• The Geminids - This shower is active during the period December 6 to December 19. Upon reaching maximum activity during December 13 to 14, hourly rates are typically near 80. The meteors are described as rapid and yellowish, with about 4% displaying persistent trains. They possess an average magnitude of 2.4.


    
Luckily, this year, this shower peaks well after moonset.

    Meteor Shower Radiant Report

    For more information about Meteor Showers, visit Gary Kronk's Meteor Showers Online web page.

    Meteor Scatter (or Meteor burst communications) - "is a radio propagation mode that exploits the ionized trails of meteors during atmospheric entry to establish brief communications paths between radio stations up to 2,250 kilometres (1,400 mi) apart." Tune your shortwave or your HF amateur radio to 54.310 MHz SSB and see if you can hear any pings. Try other frequencies as well... 6m FT8 digital - 50.313 Mhz & 50.276 Mhz, JP-65 digital mode and the carrier frequencies of the lower VHF bands for TV channels 2, 3 & 4.

  • Comets

    "Comet 46P/Wirtanen is a relatively active comet that makes its closest approach to the Sun this month just outside Earth's orbit. And to top things off, we hit the timing almost perfectly: On December 16, Wirtanen swoops within 7.2 million miles of Earth, just 30 times the Moon’s average distance.

    The comet's peak brightness remains the key unknown. Conservatively, it will glow around 7th magnitude and be a decent binocular object. But some astronomers estimate it might reach 4th magnitude, which would make it visible to the naked eye under a dark sky. Either way, you should be able to follow changes to the dusty inner coma through a 4-inch telescope from the suburbs." Astronomy Magazine, December 2018, p.42.

  • For information, orbital elements and ephemerides on observable comets, visit the Observable Comets page from the Harvard-Smithsonian Center for Astrophysics.

    For more information about Comets, visit Gary Kronk's Cometography.com webpage.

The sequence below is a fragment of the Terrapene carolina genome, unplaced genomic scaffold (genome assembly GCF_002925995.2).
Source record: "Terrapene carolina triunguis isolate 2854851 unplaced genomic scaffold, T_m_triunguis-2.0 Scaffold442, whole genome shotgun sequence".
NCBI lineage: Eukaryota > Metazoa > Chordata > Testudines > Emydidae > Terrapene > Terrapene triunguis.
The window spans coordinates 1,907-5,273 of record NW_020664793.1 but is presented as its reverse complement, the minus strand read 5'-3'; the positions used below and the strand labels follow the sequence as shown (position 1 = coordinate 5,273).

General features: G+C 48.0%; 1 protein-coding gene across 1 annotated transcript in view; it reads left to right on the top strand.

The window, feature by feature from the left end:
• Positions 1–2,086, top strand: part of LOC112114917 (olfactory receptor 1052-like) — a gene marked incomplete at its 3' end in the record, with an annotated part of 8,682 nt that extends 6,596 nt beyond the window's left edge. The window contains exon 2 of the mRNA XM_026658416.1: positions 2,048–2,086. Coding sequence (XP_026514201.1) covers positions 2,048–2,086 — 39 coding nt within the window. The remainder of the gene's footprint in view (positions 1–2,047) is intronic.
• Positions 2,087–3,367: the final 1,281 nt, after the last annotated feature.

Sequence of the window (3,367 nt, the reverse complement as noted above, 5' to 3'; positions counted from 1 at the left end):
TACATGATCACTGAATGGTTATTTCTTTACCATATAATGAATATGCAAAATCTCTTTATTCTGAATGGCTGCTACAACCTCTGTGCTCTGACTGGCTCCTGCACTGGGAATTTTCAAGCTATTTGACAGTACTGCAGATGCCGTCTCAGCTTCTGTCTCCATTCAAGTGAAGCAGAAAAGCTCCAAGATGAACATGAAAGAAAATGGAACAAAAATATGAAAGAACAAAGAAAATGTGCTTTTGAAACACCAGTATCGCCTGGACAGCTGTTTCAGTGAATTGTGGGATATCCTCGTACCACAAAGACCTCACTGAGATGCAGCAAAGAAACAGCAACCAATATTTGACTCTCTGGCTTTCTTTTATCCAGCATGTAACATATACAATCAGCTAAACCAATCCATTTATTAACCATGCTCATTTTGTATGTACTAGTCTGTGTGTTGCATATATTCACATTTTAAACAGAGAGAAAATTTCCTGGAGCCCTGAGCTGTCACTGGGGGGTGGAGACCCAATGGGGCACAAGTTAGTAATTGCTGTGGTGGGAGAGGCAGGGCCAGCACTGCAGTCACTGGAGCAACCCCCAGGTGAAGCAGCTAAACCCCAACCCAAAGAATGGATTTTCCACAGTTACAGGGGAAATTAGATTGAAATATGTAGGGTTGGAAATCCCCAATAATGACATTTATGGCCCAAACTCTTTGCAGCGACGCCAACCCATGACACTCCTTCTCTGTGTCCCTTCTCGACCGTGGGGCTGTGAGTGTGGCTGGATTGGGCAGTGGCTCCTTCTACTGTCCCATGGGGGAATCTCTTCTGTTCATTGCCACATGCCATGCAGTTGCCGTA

• Eclipses

    Solar Eclipses

  • No solar eclipse activity this month.

    Lunar Eclipses

  • No lunar eclipse activity this month.
  • Observational Opportunities

  • Mars and Saturn in the early evening sky after sunset.
  • Look for Mercury, Venus and Jupiter shining brightly in the morning sky.
  • Watch for the Geminid meteors.
  • Try to spot Comet 646P/Wirtanen passing through Taurus and Auriga.

  • Asteroids

    (From west to east)
    Ocultations

    IOTA Logo

  • Information on various occultations can be found by clicking the IOTA logo.
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    Subscriber Gallery

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    Member Meteor Sightings

    This is a new section where I will post meteor, fireball, etc sightings that have been published on the American Meteor Society's web site. I want to make this an active section of the web pages and newsletter and would like to publish the links to member sightings. If you have any published sightings, please provide me with the links and I will post them here for all to enjoy.

    Event ID Date/Time Location Observer Link
    3587-2015 2015-11-22 17:38 MST CO Kevin S 3587aw
    3829-2015 2015-12-05 18:06 MST Highlands Ranch, CO Burness A 3829a
    3871-2015 2015-11-13 01:55 MST CO Charles N 3871a

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    Planetary/Lunar Exploration Missions

    (Excerpts from recent JPL mission updates)

    "On July 29, 2011, Cassini captured five of Saturn's moons in a single frame with its narrow-angle camera. This is a full-color look at a view that was originally published in September 2011 (see PIA14573)."

    Raw images are available at http://saturn.jpl.nasa.gov/photos/raw/index.cfm.

    More information about Cassini is available at the following sites:
    http://saturn.jpl.nasa.gov

    http://www.nasa.gov/cassini

    Cassini Imaging Team - Archives from Dec. 2015 and earlier.

    -->

    JPL Latest News
    The Latest from Space

    JPL Latest News

    November 30, 2018
    Mars New Home 'a Large Sandbox'

    Full Article & Images

    "With InSight safely on the surface of Mars, the mission team at NASA's Jet Propulsion Laboratory in Pasadena, California, is busy learning more about the spacecraft's landing site. They knew when InSight landed on Nov. 26 that the spacecraft had touched down on target, a lava plain named Elysium Planitia. Now they've determined that the vehicle sits slightly tilted (about 4 degrees) in a shallow dust- and sand-filled impact crater known as a "hollow." InSight has been engineered to operate on a surface with an inclination up to 15 degrees."

    "Read the latest news and discoveries from JPL's dozens of active space missions exploring Earth, the solar system and worlds beyond."

    Past, Present, Future and Proposed JPL Missions.

    For special JPL programs and presentations in your area visit the JPL Solar System Ambassador web site.

    Juno - October 24, 2018
    NASA's Juno Mission Detects Jupiter Wave Trains

    Full Article & Images

    "Massive structures of moving air that appear like waves in Jupiter's atmosphere were first detected by NASA's Voyager missions during their flybys of the gas-giant world in 1979. The JunoCam camera aboard NASA's Juno mission to Jupiter has also imaged the atmosphere. JunoCam data has detected atmospheric wave trains, towering atmospheric structures that trail one after the other as they roam the planet, with most concentrated near Jupiter's equator."

    NASA's JunoCam website can be visited at: